Customers trust Snowflake Cloud Data Platform with their most sensitive data. To earn that trust, Snowflake uses a multilayered security approach (network, identity and access management [IAM], and data encryption) to protect customer data. Network security, also known as perimeter security, provides the first line of defense against bad actors trying to access Snowflake customer accounts. To safeguard against bad actors, Snowflake offers two types of controls for network security: private connectivity and using network policies to allow known IP ranges to connect to Snowflake.
We’re happy to announce the general availability of the Azure Private Link integration for Snowflake customers who use Azure to facilitate private connectivity to Snowflake. With this integration, Snowflake accounts are accessible over private IP addresses from a customer’s network similar to other applications running on their network, while keeping the data flow private on Microsoft Azure’s secure network. The data never traverses the public internet, which significantly reduces exposure to common security threats. In addition to enhancing the security posture, the Azure Private Link integration simplifies the network topology.
The Azure Private Link integration provides the following benefits:
- Enables private access to Snowflake: Customers can connect their virtual networks (VNets) to Snowflake in a secure and scalable manner.
- The Snowflake account appears as a private IP address in the customer’s VNet.
- Traffic remains on Microsoft Azure’s secure network.
- There is one-way connectivity from the VNet to Snowflake.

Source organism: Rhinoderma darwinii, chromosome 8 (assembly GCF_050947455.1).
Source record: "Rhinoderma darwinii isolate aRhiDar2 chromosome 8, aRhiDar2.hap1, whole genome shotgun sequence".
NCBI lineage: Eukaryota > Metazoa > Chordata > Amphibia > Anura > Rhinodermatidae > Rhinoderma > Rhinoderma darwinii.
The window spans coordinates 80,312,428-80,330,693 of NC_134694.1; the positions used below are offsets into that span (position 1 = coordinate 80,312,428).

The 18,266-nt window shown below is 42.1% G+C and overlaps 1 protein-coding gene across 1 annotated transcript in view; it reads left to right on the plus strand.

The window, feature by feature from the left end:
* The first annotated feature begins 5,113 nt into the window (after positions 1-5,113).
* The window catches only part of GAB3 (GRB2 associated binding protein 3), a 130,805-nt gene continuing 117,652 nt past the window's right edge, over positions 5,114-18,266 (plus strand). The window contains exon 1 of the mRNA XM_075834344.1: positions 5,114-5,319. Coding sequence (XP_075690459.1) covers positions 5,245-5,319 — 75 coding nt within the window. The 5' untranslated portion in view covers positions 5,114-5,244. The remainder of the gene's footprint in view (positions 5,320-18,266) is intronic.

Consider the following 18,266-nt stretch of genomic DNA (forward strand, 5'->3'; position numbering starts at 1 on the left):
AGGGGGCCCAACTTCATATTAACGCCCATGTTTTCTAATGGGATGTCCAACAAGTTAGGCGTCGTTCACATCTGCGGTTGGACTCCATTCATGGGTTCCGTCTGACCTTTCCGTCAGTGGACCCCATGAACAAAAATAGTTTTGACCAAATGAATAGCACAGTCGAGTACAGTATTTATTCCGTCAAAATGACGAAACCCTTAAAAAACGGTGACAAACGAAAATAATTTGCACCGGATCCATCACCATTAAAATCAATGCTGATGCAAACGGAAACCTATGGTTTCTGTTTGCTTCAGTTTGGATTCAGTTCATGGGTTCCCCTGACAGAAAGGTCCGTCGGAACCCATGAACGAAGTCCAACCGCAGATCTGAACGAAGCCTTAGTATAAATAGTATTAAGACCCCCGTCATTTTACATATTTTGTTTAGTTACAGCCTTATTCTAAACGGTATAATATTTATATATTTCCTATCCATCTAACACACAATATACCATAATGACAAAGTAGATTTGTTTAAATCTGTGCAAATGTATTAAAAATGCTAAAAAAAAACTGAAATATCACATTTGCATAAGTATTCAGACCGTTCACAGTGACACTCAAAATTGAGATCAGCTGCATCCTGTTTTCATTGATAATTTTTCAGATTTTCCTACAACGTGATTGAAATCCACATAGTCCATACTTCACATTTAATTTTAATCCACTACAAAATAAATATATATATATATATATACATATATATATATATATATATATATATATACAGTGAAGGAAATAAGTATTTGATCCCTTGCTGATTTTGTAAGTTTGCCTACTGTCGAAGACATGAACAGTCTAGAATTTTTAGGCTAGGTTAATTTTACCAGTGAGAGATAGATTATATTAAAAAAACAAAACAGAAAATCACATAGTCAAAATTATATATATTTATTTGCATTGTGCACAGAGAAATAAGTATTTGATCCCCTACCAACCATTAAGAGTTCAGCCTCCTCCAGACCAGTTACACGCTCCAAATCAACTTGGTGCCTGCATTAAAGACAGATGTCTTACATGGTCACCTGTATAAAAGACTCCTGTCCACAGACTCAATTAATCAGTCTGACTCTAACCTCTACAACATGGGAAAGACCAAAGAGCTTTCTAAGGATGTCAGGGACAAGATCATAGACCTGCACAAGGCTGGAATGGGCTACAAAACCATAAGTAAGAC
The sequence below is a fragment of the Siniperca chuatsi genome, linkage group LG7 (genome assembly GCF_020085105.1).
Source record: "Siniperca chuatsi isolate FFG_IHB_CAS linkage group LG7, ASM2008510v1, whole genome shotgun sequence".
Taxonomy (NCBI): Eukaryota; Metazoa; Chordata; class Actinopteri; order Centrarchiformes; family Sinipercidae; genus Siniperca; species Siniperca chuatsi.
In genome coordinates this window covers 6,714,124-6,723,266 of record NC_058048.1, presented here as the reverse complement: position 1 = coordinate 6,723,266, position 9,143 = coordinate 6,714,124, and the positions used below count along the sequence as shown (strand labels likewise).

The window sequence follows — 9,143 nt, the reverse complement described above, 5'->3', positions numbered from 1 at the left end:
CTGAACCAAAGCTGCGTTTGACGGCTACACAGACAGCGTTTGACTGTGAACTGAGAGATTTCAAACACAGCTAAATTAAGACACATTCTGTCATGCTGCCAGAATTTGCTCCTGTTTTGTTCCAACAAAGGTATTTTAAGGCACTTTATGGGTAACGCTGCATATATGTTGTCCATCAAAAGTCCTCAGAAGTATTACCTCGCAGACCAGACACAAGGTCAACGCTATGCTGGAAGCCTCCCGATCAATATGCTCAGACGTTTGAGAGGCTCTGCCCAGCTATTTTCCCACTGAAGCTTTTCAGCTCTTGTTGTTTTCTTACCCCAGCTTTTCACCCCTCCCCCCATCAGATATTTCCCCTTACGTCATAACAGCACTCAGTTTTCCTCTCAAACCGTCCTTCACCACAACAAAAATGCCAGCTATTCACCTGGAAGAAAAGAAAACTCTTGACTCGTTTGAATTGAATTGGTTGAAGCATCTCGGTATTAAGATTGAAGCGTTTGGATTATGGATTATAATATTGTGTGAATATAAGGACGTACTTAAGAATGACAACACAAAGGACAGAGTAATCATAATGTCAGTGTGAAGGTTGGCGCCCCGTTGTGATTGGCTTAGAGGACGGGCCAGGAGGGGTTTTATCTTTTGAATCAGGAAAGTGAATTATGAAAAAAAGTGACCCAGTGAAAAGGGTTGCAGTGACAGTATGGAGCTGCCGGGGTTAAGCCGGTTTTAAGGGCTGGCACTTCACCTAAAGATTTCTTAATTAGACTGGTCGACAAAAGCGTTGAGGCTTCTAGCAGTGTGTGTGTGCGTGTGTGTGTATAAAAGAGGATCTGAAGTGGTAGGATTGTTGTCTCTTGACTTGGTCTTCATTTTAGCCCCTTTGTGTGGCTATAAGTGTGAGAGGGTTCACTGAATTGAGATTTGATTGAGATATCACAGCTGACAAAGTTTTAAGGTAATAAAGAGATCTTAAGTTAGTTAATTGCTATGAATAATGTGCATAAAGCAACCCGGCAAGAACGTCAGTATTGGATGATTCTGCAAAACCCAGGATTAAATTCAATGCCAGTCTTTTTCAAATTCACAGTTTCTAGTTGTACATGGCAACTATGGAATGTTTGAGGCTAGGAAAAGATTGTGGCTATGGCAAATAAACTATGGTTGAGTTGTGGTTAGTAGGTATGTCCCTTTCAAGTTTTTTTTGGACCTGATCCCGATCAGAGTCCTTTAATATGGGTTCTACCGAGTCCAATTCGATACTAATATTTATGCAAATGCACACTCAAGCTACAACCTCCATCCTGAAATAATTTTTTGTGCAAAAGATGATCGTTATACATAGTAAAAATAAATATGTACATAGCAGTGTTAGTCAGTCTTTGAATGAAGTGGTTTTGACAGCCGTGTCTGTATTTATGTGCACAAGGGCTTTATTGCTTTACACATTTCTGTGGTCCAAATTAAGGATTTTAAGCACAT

- Works with on-premises and peered networks: Customers can access their Snowflake account over private peering/VPN tunnels (from on-premises systems) and also from peered virtual networks.
How does it work?
Snowflake on Azure exposes the Private Link service endpoint. Customers connect to the Service endpoint from a Private endpoint in their VNet. The following diagram summarizes the one-time configuration in Snowflake and Microsoft Azure. You can find detailed instructions in the documentation.
Once the setup is complete, you can connect to Snowflake over Azure Private Link from any client application running on premises or in your VNet or you can connect through the Snowflake UI.
How do I connect to Snowflake from multiple VNets within the same region or across regions?
You can set up a hub-and-spoke network topology where one VNet is used to connect to Snowflake in the same region. The rest of the VNets in the same region or across regions are peered to this hub VNet.
How do I connect from VNets that belong to different Azure Active Directory tenants?
You can connect to Snowflake from VNets that belong to different Azure AD tenants by iterating over the setup process for each of your Azure AD tenant VNets.
What URLs do I need to resolve through DNS to the private endpoint?
Snowflake doesn’t support vanity URLs, and you must to set up DNS resolution for these two URLs:
How do I set up DNS to resolve the Snowflake private link URLs?
As a best practice, you can use the Azure Private DNS zone (or a custom DNS server) in your VNet to resolve Snowflake URLs. If you want to access Snowflake from an on-premises network, you can set up DNS forward rules for *.privatelink.snowflakecomputing.com in your on-premises DNS. If your network team needs the full URL instead of using the wildcard URL, you can obtain it by running the system function SYSTEM$WHITELIST_PRIVATELINK() in Snowflake.
How do I block public endpoint access once Azure Private Link is setup?
To block public endpoint access to your Snowflake account, set up a network policy in Snowflake and add your private network IP range to the allowed list. The client IP address is propagated by Azure Private Link to Snowflake using the TCP proxy protocol v2 (PPv2).
Can third-party tools running outside of the customer network connect to Snowflake over Azure Private Link?
No. Because Azure Private Link connectivity is locked down from your VNet to the Snowflake VNet, you can’t use third-party tools such as Power BI Service, Fivetran, and others that are running outside of your network. If you need to use these tools, use the Snowflake public endpoint with these tools. You can use a Snowflake user-level network policy for opening up limited access to Snowflake instead of whitelisting the third-party tool outbound IP ranges in the account-level network policy.